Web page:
David Arquette is wearing an elaborate purple get-up and vaping while atop a horse when he says:
“I’m just kind of sick of being a joke, to be honest with you.”
One can’t help but laugh at this scene in the charming, oddball documentary “You Cannot Kill David Arquette” — but one is never laughing at him, we’re laughing with him because he always seems to be in on the joke. And when we’re not laughing, we’re worried about him, because over the last two decades Arquette often has been his own worst enemy. We’re rooting for him to get it together and live a long, full life.
As Arquette notes in typically candid fashion, he derailed a promising career in the early 2000s by taking every job that came his way, acting like a goofball in public — and becoming a professional wrestler and actually winning the WCW championship as part of a gimmicky storyline. “Fans consider it one of the worst moments in wrestling history,” we’re told.
Cut to nearly 20 years later. With few acting jobs on the horizon, Arquette comes to the questionable conclusion he can revive his career by returning to wrestling — but this time, even though he’s in his late 40s, he’s going to take it seriously, train hard and try to win the respect of the wrestling world. Not so sure that’s gonna get you on the short list for the next season of “Fargo,” but there you have it.
Directors Price James and David Darg frame the story like a sports movie, complete with training sequences right out of “Rocky III,” some snarling villains and the obligatory loyal romantic interest, i.e., Arquette’s wife Christina, who in arguably the most bizarre scene in a bizarre film dresses up like the late Miss Elizabeth, a pro wrestling figure and the object of David’s obsession.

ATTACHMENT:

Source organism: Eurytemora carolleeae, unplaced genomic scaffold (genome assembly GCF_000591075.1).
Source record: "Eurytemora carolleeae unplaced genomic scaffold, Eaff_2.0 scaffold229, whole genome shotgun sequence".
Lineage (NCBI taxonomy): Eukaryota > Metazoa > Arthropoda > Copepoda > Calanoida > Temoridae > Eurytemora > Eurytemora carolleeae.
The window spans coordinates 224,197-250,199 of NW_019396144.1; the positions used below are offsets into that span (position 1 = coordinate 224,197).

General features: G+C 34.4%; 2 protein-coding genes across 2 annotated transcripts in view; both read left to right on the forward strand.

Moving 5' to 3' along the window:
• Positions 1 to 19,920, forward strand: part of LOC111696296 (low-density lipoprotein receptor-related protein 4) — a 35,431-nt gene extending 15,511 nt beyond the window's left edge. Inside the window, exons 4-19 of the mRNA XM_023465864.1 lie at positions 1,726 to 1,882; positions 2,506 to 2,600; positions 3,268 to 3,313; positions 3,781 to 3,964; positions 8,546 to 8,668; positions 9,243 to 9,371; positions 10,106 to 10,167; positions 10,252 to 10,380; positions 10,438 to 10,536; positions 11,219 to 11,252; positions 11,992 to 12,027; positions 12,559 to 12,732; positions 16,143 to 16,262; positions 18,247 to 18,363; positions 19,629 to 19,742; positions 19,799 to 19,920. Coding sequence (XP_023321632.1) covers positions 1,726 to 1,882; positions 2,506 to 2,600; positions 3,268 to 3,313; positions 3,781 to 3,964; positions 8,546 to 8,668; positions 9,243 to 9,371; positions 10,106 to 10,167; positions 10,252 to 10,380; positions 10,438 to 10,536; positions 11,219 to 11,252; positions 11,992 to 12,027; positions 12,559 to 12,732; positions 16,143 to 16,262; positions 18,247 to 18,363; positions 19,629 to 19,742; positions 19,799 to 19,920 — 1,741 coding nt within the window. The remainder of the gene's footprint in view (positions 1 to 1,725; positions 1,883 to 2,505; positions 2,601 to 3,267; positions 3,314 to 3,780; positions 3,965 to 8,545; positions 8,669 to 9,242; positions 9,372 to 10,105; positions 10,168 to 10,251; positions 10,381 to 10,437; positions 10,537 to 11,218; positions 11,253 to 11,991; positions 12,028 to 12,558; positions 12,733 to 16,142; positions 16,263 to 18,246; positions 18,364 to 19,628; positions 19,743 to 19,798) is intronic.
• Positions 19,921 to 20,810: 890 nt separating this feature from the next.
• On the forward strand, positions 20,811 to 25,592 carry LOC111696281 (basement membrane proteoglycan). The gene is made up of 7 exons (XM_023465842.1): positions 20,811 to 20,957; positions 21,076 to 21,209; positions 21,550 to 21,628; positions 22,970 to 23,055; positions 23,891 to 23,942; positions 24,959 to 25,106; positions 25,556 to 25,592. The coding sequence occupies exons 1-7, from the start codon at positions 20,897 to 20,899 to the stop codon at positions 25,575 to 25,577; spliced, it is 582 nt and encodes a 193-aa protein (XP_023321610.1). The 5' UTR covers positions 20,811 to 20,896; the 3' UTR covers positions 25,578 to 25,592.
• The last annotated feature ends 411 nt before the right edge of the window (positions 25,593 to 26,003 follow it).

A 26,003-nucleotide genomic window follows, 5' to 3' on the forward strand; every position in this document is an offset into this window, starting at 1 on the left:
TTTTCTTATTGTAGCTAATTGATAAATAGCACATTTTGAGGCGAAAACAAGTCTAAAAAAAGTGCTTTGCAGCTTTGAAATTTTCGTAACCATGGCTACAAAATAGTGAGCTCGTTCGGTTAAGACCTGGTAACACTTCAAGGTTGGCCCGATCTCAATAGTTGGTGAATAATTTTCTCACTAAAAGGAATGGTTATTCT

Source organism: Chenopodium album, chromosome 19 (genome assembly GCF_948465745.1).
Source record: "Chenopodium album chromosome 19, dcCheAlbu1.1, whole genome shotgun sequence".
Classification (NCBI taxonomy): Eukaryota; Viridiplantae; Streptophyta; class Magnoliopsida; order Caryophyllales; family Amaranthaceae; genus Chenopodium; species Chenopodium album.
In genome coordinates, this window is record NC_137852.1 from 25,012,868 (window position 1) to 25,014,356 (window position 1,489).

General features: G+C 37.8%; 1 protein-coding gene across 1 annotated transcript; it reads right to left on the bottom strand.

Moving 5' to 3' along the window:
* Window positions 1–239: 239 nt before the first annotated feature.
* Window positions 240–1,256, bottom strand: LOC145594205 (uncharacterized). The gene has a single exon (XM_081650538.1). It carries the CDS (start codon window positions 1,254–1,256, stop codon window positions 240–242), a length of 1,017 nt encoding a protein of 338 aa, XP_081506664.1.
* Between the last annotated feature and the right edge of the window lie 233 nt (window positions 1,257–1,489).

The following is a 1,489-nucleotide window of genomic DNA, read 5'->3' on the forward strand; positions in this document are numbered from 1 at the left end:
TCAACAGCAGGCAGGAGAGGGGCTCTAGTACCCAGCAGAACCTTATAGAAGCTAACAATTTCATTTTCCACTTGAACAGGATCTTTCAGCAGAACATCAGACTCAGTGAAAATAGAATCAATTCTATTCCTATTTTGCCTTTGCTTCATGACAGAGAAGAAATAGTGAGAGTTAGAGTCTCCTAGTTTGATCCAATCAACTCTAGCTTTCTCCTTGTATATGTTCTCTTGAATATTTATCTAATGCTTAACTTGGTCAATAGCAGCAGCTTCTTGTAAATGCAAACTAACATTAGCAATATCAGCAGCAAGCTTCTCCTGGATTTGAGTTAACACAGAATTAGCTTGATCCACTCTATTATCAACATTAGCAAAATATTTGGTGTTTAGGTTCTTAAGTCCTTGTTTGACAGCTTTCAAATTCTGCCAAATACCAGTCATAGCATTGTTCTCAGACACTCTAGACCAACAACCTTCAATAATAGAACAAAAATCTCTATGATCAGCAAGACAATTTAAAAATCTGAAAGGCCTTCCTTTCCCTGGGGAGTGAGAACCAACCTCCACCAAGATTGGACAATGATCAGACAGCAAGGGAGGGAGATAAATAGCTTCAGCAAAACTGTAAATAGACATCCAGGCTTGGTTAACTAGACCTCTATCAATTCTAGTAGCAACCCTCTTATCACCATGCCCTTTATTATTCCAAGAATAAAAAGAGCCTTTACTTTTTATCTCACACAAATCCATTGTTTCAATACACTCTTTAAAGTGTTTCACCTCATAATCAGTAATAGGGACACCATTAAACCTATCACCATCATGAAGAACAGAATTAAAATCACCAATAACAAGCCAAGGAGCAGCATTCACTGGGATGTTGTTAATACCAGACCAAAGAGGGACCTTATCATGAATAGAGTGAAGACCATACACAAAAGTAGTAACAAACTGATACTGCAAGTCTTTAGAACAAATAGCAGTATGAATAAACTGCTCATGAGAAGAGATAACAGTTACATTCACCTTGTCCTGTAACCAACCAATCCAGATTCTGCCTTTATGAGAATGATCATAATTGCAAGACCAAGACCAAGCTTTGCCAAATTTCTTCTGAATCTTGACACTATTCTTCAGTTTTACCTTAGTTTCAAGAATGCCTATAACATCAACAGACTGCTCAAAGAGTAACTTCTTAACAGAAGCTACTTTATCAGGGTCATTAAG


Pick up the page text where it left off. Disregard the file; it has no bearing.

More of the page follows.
Also appearing in the film is David’s ex, Courteney Cox, who notes, “We met on ‘Scream 1,’ we hated each other on ‘Scream 2,’ we got married on ‘Scream 3,’ we got divorced on ‘Scream 4.’ ” Ah, it’s a tale as old as time. (To their credit, David and Courteney have remained close as they share parenting of their 16-year-old daughter, Coco, who at first is mortified by her pops becoming a pro wrestler but is later seen in the stands at a match, flipping the bird to his opponent.)
Some of the scenes in “You Cannot Kill David Arquette” seem as contrived as any “reality” TV show, e.g., a visit to a doctor who examines David and tells us, “His results are very complex. … His brain isn’t connected in a typical way.” But there’s no doubting Arquette’s sincere desire to learn the sport and craft of wrestling, to get into shape, to resuscitate his career, to make his family proud.
We’re still rooting for the guy.